Bravo. Having been everything from ‘turn sideways and you disappear’ to ‘turn sideways and you cause a solar eclipse’ pregnant I’ve learnt it’s not the size of you that makes you contented, it is as you say what’s going on inside. ‘Think about life’ excellent advice.

Kate Lord Brown’s last blog post..Icons

5 Evitchka June 28, 2009 at 12:09 am

Again your wisdom prevails. Fasting from things like TV, Hello mags and celebrity-watching is a really good idea. Although I must say seeing a shot of Angelina’s cauliflower knees and Cameron’s acne and cellulite, in the scurrilous ‘Now’ magazine, did make me feel better.

6 Catriona June 28, 2009 at 12:25 am


Catriona’s last blog post..Comfort Food

7 liberty london girl June 28, 2009 at 3:51 am

Always thought that Eat less, exercise more was the best advice ever given. Great post xx

8 Potty Mummy June 28, 2009 at 4:02 am

Fabulous. Am off to eat a biscuit now. (Not a custard cream, though. I wouldn’t do that to you…)

Potty Mummy’s last blog post..They’re coming to take me away, haha!

9 Make Do Style June 28, 2009 at 5:32 am

I’m adoptin git forthwith – except the Hollywood moives bit, love films even the crappy ones.
I think the remark about the tombsotne is the clincher.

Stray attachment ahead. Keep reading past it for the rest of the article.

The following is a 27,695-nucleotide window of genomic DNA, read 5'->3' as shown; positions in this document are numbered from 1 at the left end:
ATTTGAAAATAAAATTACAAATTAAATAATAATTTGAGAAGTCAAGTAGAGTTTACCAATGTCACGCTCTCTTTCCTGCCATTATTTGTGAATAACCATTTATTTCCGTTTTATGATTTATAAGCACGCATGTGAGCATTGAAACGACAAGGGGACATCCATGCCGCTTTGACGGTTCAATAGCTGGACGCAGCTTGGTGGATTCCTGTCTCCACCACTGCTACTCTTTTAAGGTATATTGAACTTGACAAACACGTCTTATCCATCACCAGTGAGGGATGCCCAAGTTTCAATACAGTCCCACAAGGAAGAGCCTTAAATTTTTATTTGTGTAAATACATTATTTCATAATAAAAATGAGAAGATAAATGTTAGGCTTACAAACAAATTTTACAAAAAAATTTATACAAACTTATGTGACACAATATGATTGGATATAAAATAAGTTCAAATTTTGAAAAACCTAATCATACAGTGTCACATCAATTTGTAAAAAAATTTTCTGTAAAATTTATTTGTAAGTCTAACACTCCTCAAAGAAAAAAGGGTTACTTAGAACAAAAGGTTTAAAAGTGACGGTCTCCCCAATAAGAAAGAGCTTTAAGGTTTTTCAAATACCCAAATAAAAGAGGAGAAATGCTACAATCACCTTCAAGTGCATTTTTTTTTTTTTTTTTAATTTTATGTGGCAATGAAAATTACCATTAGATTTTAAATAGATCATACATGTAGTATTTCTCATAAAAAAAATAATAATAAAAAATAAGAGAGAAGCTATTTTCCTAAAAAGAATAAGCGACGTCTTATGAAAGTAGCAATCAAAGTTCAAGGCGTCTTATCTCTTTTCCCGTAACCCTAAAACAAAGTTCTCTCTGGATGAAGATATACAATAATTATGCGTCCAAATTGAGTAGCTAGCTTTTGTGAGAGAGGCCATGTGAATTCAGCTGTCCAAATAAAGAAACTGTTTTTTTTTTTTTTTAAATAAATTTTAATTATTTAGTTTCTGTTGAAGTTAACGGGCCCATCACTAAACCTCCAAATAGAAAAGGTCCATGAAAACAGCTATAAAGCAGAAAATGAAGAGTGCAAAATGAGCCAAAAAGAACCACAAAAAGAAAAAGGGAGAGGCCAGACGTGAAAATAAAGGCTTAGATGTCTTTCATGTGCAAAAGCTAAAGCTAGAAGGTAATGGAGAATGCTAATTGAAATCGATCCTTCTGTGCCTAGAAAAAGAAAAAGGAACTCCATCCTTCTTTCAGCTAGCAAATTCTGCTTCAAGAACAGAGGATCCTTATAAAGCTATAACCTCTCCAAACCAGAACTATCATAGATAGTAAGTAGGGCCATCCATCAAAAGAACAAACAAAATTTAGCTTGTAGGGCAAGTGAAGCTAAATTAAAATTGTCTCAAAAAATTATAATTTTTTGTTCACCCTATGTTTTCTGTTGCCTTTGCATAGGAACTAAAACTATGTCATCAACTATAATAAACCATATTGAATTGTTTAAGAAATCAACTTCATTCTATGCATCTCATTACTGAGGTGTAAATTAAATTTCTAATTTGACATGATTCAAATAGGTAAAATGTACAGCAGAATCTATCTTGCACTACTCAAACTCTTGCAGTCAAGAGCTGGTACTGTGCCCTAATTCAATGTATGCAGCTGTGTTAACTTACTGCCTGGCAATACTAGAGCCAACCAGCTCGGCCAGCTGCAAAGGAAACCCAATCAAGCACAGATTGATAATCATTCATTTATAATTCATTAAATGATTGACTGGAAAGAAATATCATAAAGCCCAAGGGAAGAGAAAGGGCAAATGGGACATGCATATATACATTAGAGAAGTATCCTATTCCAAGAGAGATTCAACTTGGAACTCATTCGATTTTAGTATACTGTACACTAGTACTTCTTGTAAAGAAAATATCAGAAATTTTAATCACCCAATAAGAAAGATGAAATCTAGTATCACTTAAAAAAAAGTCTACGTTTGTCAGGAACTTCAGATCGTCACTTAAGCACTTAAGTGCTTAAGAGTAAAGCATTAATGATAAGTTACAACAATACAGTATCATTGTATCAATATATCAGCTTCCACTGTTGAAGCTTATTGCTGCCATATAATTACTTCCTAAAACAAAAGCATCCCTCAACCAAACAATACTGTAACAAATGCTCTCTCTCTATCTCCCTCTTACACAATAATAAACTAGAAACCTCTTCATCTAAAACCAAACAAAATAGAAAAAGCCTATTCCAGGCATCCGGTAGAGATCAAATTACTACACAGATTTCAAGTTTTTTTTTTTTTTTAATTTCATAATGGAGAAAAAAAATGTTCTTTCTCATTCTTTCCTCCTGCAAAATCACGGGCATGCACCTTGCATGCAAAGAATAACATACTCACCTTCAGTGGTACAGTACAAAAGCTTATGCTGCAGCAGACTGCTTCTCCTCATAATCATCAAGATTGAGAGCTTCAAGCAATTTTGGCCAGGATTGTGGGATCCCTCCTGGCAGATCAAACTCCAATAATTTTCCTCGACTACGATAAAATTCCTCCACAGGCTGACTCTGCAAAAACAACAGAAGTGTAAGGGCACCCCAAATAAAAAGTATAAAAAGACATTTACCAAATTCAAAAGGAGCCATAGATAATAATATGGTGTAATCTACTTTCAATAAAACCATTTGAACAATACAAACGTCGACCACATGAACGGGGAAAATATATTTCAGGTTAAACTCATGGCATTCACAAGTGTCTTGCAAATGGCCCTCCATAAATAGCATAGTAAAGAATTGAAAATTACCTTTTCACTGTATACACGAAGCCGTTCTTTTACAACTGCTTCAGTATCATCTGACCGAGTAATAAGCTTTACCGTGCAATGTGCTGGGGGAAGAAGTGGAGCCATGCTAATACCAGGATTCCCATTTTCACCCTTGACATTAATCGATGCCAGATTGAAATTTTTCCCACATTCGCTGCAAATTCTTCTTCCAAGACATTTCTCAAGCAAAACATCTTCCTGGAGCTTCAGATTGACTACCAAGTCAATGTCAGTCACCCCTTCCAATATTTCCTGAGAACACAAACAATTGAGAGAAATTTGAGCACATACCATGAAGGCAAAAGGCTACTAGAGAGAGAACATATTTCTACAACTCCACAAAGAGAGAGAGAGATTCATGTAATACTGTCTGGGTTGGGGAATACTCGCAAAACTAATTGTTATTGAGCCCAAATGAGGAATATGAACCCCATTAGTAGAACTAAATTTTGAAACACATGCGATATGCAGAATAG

Make Do Style’s last blog post..I’ll huff and I’ll puff and I’ll chop your bl**dy finger off!

10 Jessica K June 28, 2009 at 5:45 am

That is my diet – except of course for the exercise (hate getting sweaty) but I do walk. But I love food, mainly healthy food, but dont beat myself up over eating a tub of Kozy Shack rice pudding. I work with women who are forever dieting and are always miserable about it. I dont weigh myself and never know what size I wear as depending on the brand it goes from a 6 to a 10.
When my 10 and 12 year boys come home from school talking about carbs and calories I know our society has gone mental. I told them they need some healthy fat, carbs and protein and to just eat and enjoy it.

11 Margarita June 28, 2009 at 6:05 am

What a perfect post. It’s wonderful. So true and to the point. I have always battled with my weight, and still do, but the fight is slowly becoming more of a realization of false expectations and healthy realities. It’s still hard though.

Margarita’s last blog post..Bullets. I’m lazy. It’s hot.

12 Purplejake June 28, 2009 at 6:30 am